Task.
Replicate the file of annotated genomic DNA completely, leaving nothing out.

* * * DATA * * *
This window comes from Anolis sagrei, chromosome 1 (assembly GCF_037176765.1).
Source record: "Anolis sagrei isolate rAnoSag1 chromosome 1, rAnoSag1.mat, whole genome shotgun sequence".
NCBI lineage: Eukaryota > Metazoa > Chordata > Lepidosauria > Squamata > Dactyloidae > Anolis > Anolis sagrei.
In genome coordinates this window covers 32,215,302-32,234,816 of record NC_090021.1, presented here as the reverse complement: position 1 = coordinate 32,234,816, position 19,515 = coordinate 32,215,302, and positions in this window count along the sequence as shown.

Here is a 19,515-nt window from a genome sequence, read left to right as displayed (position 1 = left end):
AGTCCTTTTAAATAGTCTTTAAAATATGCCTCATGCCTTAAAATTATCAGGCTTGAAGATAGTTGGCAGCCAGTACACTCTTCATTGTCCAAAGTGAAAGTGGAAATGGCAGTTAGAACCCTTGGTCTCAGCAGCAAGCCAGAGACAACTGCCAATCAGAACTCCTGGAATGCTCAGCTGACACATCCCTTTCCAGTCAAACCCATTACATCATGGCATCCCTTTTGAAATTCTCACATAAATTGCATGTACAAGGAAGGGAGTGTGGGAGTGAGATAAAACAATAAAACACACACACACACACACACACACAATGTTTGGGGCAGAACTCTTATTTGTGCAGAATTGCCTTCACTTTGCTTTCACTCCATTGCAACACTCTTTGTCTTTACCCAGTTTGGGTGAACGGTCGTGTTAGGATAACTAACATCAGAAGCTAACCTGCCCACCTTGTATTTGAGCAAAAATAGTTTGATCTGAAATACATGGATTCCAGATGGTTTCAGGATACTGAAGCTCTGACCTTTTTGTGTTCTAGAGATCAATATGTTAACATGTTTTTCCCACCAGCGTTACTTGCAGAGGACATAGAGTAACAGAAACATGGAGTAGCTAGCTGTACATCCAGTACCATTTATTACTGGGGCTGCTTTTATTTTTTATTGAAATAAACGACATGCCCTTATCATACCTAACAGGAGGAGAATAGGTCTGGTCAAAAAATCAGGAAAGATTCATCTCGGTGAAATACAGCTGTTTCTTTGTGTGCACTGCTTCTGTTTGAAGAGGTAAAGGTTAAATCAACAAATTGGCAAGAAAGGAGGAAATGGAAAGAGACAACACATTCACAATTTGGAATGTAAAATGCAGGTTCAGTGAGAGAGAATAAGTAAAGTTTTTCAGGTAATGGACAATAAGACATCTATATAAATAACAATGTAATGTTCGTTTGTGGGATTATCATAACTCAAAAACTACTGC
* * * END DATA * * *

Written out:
This window comes from Anolis sagrei, chromosome 1 (assembly GCF_037176765.1).
Source record: "Anolis sagrei isolate rAnoSag1 chromosome 1, rAnoSag1.mat, whole genome shotgun sequence".
NCBI lineage: Eukaryota > Metazoa > Chordata > Lepidosauria > Squamata > Dactyloidae > Anolis > Anolis sagrei.
In genome coordinates this window covers 32,215,302-32,234,816 of record NC_090021.1, presented here as the reverse complement: position 1 = coordinate 32,234,816, position 19,515 = coordinate 32,215,302, and positions in this window count along the sequence as shown.

Here is a 19,515-nt window from a genome sequence, read left to right as displayed (position 1 = left end):
AGTCCTTTTAAATAGTCTTTAAAATATGCCTCATGCCTTAAAATTATCAGGCTTGAAGATAGTTGGCAGCCAGTACACTCTTCATTGTCCAAAGTGAAAGTGGAAATGGCAGTTAGAACCCTTGGTCTCAGCAGCAAGCCAGAGACAACTGCCAATCAGAACTCCTGGAATGCTCAGCTGACACATCCCTTTCCAGTCAAACCCATTACATCATGGCATCCCTTTTGAAATTCTCACATAAATTGCATGTACAAGGAAGGGAGTGTGGGAGTGAGATAAAACAATAAAACACACACACACACACACACACACAATGTTTGGGGCAGAACTCTTATTTGTGCAGAATTGCCTTCACTTTGCTTTCACTCCATTGCAACACTCTTTGTCTTTACCCAGTTTGGGTGAACGGTCGTGTTAGGATAACTAACATCAGAAGCTAACCTGCCCACCTTGTATTTGAGCAAAAATAGTTTGATCTGAAATACATGGATTCCAGATGGTTTCAGGATACTGAAGCTCTGACCTTTTTGTGTTCTAGAGATCAATATGTTAACATGTTTTTCCCACCAGCGTTACTTGCAGAGGACATAGAGTAACAGAAACATGGAGTAGCTAGCTGTACATCCAGTACCATTTATTACTGGGGCTGCTTTTATTTTTTATTGAAATAAACGACATGCCCTTATCATACCTAACAGGAGGAGAATAGGTCTGGTCAAAAAATCAGGAAAGATTCATCTCGGTGAAATACAGCTGTTTCTTTGTGTGCACTGCTTCTGTTTGAAGAGGTAAAGGTTAAATCAACAAATTGGCAAGAAAGGAGGAAATGGAAAGAGACAACACATTCACAATTTGGAATGTAAAATGCAGGTTCAGTGAGAGAGAATAAGTAAAGTTTTTCAGGTAATGGACAATAAGACATCTATATAAATAACAATGTAATGTTCGTTTGTGGGATTATCATAACTCAAAAACTACTGC